Amid professor sexual assault allegations, Dartmouth officials say they carried out “a rigorous and objective review” of three former professors. All three professors have parted ways with the university.
Dartmouth College said it was unaware of sexual misconduct allegations against three professors until it told about it by its female students, according to administrators. The prestigious college is facing a federal lawsuit accusing it of allowing the behavior to occur. It allegedly has evidence of some inappropriate behavior, but not assault. According to court documents, Dartmouth officials were not aware of the misconduct until “several students asked for a meeting with the Chair of the Department and the Department’s Director of Graduate Studies.”
The lawsuit originally filed in November by seven current and former female students who accused Dartmouth of failing to take action to address years of sexual harassment and other inappropriate behavior by tenured professors in the Department of Psychological and Brain Science. The lawsuit states professors William Kelley, Paul Whalen, and Todd Heatherton harassed women and groped them. It also accuses Kelley and Whalen raping a student after a night of partying and drinking, attempting to seduce other females under their supervision.
The filing includes claims that the professors attempted to turn the department into a “21st Century Animal House, treating women as sex objects.” They allegedly punish those who denied their advances. All three professors have since left Dartmouth.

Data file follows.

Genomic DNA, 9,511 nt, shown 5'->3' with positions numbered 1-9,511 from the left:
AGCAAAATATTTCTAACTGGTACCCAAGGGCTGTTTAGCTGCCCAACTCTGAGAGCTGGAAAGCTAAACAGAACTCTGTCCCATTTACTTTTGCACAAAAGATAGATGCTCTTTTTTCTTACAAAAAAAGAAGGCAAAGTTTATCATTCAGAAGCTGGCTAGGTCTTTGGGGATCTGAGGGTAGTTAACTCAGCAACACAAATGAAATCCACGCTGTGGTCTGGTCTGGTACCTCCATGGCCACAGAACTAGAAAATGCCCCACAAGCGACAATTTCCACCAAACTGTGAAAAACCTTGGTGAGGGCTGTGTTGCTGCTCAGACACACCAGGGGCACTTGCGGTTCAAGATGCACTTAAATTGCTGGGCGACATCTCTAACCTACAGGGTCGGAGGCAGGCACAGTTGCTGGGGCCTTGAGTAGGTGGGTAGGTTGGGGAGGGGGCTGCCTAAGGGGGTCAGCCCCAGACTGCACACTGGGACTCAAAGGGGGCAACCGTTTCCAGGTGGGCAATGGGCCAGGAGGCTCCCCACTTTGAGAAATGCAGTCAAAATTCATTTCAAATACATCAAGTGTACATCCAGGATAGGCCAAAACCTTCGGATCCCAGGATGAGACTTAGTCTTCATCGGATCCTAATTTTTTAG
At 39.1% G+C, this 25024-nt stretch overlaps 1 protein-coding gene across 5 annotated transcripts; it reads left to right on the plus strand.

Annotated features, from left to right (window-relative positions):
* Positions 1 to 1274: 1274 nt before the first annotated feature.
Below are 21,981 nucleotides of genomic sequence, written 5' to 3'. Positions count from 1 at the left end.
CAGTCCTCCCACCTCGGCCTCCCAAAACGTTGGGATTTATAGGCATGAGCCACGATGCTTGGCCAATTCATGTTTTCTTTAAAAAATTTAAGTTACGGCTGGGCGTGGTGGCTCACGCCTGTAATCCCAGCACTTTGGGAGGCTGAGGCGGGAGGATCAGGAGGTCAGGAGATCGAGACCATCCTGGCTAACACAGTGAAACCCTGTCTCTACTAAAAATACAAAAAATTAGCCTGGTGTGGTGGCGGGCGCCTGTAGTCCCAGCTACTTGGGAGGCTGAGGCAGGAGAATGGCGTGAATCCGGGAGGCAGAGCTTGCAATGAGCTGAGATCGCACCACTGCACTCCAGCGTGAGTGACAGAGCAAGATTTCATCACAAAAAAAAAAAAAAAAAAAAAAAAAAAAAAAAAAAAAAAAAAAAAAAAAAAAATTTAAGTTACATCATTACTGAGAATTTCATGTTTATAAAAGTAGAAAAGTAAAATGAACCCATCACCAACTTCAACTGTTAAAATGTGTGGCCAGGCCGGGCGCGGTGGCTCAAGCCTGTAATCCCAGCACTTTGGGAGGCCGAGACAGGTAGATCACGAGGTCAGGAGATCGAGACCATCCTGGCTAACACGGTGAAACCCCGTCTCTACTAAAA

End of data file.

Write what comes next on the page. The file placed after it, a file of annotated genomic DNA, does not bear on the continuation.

Heatherton apologized for acting inappropriately at conferences but said, through his attorney, that he never socialized or had sexual relations with any students. So far, he was been the only one to comment. Dartmouth said it sought to end the professors’ tenure and employment when it first found out about the allegations against the professors, but, before it could, Heatherton retired and Whalen and Kelley both resigned.
The college applauded the courage of the female students who have chosen to come forward and admits there was an “unacceptable environment involving excess alcohol consumption, an inappropriate level of fraternization, and inappropriate personal comments and contact” between the three professors and some of their students. It also said it has tangible evidence the professors inappropriately touched students and texted them but does not have any evidence to support the more serious assault allegations. It further denied the behavior affected all women in the department and has also denied the perception of the department being a “party culture.”
After being made aware of allegations, in October 2017, the college initiated “a rigorous and objective review” of the three former professors. It has never released the findings but was preparing to terminate all three when they parted ways on their own accord.
Spokesperson Justin Anderson stated, “Dartmouth did not condone any misconduct by the former faculty members, nor did it fail to address complaints brought to its attention. Dartmouth will defend itself as an institution. Dartmouth will not defend the actions of these three former faculty members in court or elsewhere.”
Earlier this month, Dartmouth announced it would be welcoming an outside review of all academic departments and has made a revision of its sexual misconduct policy. It also will start mandatory training on the federal law barring gender discrimination and make a more focused effort to provide mental health services to its students.